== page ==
Eventually, my boyfriend and I got married. Three years later, I became pregnant. We were working for the church at that time, paid ministry leaders. It was the worst year of my life. The higher up in leadership you were, the more subject to scrutiny and abuse you became. I dreaded every week going to those leaders meetings. The insecurity among all the leaders at our level was thick. Who would receive a rebuke this week? Who would be singled out? I hoped and prayed that it wouldn’t be me. I continued to receive comments from other leaders on my “vanilla personality” and lack of friendship building skills with other women in our sector. It was hard for me to feel any sense of identity because we were all forced to conform. We had one collective identity, and anything outside of that was quickly squashed. I was miserable.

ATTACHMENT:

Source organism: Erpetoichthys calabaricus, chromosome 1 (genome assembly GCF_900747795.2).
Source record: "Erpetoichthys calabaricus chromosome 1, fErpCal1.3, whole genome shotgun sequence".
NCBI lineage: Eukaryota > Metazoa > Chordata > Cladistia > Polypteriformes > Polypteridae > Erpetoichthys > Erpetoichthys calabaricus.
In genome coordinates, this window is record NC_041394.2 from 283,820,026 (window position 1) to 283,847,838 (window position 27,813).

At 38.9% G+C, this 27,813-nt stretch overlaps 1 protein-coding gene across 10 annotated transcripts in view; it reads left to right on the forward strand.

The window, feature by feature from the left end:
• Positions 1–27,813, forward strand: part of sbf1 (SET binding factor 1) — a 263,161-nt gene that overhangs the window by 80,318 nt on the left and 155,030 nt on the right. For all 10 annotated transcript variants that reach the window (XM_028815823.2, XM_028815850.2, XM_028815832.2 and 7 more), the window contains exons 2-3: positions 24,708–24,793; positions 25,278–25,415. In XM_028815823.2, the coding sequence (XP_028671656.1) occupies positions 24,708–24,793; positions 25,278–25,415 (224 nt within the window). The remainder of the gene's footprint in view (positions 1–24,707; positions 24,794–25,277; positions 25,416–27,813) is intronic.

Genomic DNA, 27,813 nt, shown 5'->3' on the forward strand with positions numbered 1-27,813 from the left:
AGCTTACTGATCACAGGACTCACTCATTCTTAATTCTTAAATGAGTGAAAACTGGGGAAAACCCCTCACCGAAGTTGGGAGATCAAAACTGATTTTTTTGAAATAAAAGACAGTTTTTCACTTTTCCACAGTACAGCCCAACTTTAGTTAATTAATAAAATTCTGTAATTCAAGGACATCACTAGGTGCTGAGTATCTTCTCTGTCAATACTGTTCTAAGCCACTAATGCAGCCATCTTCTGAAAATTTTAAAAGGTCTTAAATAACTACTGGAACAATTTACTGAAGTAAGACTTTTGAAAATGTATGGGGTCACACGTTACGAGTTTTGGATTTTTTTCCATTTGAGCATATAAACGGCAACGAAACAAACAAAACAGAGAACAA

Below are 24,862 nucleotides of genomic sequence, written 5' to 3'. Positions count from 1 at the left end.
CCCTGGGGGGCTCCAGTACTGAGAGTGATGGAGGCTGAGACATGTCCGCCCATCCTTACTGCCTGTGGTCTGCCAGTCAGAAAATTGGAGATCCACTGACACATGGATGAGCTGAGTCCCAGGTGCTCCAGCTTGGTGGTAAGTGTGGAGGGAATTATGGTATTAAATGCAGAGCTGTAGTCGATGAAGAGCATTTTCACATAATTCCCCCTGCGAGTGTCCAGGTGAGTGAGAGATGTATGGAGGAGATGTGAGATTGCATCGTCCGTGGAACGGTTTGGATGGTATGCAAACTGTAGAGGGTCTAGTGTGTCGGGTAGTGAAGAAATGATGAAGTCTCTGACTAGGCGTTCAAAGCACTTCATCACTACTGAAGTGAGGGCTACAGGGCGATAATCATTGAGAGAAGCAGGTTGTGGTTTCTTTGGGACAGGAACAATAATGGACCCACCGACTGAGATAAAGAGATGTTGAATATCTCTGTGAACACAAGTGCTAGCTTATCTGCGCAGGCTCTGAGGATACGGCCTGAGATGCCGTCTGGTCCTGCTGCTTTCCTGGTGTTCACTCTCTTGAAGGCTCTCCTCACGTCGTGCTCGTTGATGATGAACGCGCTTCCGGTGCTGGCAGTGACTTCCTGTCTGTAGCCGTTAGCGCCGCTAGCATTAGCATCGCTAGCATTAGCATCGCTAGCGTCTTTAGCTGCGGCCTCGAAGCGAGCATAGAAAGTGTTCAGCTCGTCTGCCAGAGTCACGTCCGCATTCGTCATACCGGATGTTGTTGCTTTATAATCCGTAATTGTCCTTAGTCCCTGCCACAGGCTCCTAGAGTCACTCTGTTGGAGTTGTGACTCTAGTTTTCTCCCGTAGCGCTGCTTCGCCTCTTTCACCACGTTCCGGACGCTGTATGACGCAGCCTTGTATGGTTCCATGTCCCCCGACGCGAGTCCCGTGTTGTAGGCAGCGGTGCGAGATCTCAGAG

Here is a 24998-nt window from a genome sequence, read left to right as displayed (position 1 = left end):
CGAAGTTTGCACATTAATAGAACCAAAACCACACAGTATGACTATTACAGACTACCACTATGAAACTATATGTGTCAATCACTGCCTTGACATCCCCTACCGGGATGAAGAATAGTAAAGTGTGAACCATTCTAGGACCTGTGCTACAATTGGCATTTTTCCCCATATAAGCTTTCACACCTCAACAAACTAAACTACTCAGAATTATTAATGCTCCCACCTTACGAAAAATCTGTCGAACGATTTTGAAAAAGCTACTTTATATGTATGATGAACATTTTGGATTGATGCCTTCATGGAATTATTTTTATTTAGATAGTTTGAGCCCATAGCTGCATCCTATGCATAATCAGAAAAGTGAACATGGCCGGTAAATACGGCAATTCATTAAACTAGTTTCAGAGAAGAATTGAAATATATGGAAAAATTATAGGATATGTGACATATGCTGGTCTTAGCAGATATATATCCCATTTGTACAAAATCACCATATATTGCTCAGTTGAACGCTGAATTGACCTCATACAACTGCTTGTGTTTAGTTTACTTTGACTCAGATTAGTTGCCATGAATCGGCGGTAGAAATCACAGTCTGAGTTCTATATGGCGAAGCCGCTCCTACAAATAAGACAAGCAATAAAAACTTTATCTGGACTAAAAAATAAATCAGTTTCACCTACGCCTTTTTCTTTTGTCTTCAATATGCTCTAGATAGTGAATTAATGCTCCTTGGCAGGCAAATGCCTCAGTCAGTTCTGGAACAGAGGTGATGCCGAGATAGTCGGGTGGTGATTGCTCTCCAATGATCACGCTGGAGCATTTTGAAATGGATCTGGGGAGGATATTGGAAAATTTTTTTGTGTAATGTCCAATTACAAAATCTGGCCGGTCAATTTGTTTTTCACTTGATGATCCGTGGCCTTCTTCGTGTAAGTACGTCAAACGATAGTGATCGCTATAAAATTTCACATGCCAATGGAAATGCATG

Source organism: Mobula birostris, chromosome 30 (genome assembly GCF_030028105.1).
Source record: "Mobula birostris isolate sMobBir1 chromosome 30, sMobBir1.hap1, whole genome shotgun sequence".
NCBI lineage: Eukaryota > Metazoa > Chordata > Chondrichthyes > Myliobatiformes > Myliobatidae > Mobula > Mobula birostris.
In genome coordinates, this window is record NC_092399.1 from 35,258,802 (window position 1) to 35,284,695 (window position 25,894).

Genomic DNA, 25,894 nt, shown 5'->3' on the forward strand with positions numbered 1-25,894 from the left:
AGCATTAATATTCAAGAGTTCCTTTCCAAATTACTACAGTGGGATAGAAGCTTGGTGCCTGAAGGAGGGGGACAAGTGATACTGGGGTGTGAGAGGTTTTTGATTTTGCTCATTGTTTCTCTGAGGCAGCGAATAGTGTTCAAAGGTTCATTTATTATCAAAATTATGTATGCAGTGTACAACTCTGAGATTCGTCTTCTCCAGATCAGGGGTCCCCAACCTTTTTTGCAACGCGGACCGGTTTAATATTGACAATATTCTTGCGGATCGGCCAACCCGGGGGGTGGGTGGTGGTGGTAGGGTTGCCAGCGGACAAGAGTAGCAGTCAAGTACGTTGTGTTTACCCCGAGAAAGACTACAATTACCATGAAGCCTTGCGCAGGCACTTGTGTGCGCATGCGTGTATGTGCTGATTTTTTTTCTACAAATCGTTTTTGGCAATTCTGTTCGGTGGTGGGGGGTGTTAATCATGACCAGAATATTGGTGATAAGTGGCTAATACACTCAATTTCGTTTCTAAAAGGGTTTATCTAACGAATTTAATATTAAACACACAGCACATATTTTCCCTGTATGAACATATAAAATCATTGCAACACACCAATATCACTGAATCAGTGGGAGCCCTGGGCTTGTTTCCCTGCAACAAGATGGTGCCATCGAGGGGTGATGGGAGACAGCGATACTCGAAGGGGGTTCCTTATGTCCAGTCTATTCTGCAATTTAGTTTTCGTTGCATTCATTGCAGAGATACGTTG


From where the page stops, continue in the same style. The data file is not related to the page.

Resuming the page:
Finally, our daughter arrived. I had a difficult delivery, and our daughter had a rather traumatic entry into this world. It took me several months afterward to regain my strength. It was worth it as they say, as the birth of our daughter was truly my saving grace. I cannot tell you how much having a baby changed my life. She became my everything and the one thing that kept me going. Other women in our sector noticed a difference in my personality. I’d become more genuine, more loving, softer. I had never experienced that kind of love before– the kind of love a mother feels for her child. I understood how much God loved me. Lexie was a fussy baby, and I often worried about leaving her with another member from the church as I went off to leaders meetings. I wonder if some of it had to do with the stress that I felt. A year after going on staff at the church, my husband and I were asked to step out. We obviously had not measured up. I have never been more relieved than I was at that moment.